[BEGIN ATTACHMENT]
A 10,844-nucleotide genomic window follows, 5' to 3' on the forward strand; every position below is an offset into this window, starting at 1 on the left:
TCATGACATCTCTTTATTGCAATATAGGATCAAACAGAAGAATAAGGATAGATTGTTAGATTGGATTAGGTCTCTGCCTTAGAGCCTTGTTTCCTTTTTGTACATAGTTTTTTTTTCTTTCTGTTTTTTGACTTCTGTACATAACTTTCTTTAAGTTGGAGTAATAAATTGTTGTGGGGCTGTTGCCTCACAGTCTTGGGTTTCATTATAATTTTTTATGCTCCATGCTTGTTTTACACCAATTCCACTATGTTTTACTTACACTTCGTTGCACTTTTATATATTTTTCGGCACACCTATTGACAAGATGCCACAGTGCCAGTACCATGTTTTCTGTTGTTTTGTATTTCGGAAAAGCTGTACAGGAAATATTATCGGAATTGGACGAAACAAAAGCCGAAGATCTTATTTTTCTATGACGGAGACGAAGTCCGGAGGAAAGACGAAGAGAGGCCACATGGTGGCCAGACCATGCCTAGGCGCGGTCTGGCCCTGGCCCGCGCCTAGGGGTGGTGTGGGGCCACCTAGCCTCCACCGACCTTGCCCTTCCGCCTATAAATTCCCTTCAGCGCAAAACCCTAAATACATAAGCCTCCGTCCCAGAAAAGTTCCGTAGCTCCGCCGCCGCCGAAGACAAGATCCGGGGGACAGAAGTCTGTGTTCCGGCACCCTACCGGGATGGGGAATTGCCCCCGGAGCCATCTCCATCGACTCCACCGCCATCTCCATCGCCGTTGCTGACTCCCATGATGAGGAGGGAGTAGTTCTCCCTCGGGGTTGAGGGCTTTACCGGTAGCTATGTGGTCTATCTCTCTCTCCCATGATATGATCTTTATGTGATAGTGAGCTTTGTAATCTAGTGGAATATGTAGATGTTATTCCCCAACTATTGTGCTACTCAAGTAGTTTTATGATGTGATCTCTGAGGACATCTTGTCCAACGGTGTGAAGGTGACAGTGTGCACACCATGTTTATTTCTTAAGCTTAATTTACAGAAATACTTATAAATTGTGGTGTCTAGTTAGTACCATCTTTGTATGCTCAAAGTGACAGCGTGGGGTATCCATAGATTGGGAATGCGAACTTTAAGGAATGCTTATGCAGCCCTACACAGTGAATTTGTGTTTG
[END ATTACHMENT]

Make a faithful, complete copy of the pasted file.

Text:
A 10,844-nucleotide genomic window follows, 5' to 3' on the forward strand; every position below is an offset into this window, starting at 1 on the left:
TCATGACATCTCTTTATTGCAATATAGGATCAAACAGAAGAATAAGGATAGATTGTTAGATTGGATTAGGTCTCTGCCTTAGAGCCTTGTTTCCTTTTTGTACATAGTTTTTTTTTCTTTCTGTTTTTTGACTTCTGTACATAACTTTCTTTAAGTTGGAGTAATAAATTGTTGTGGGGCTGTTGCCTCACAGTCTTGGGTTTCATTATAATTTTTTATGCTCCATGCTTGTTTTACACCAATTCCACTATGTTTTACTTACACTTCGTTGCACTTTTATATATTTTTCGGCACACCTATTGACAAGATGCCACAGTGCCAGTACCATGTTTTCTGTTGTTTTGTATTTCGGAAAAGCTGTACAGGAAATATTATCGGAATTGGACGAAACAAAAGCCGAAGATCTTATTTTTCTATGACGGAGACGAAGTCCGGAGGAAAGACGAAGAGAGGCCACATGGTGGCCAGACCATGCCTAGGCGCGGTCTGGCCCTGGCCCGCGCCTAGGGGTGGTGTGGGGCCACCTAGCCTCCACCGACCTTGCCCTTCCGCCTATAAATTCCCTTCAGCGCAAAACCCTAAATACATAAGCCTCCGTCCCAGAAAAGTTCCGTAGCTCCGCCGCCGCCGAAGACAAGATCCGGGGGACAGAAGTCTGTGTTCCGGCACCCTACCGGGATGGGGAATTGCCCCCGGAGCCATCTCCATCGACTCCACCGCCATCTCCATCGCCGTTGCTGACTCCCATGATGAGGAGGGAGTAGTTCTCCCTCGGGGTTGAGGGCTTTACCGGTAGCTATGTGGTCTATCTCTCTCTCCCATGATATGATCTTTATGTGATAGTGAGCTTTGTAATCTAGTGGAATATGTAGATGTTATTCCCCAACTATTGTGCTACTCAAGTAGTTTTATGATGTGATCTCTGAGGACATCTTGTCCAACGGTGTGAAGGTGACAGTGTGCACACCATGTTTATTTCTTAAGCTTAATTTACAGAAATACTTATAAATTGTGGTGTCTAGTTAGTACCATCTTTGTATGCTCAAAGTGACAGCGTGGGGTATCCATAGATTGGGAATGCGAACTTTAAGGAATGCTTATGCAGCCCTACACAGTGAATTTGTGTTTG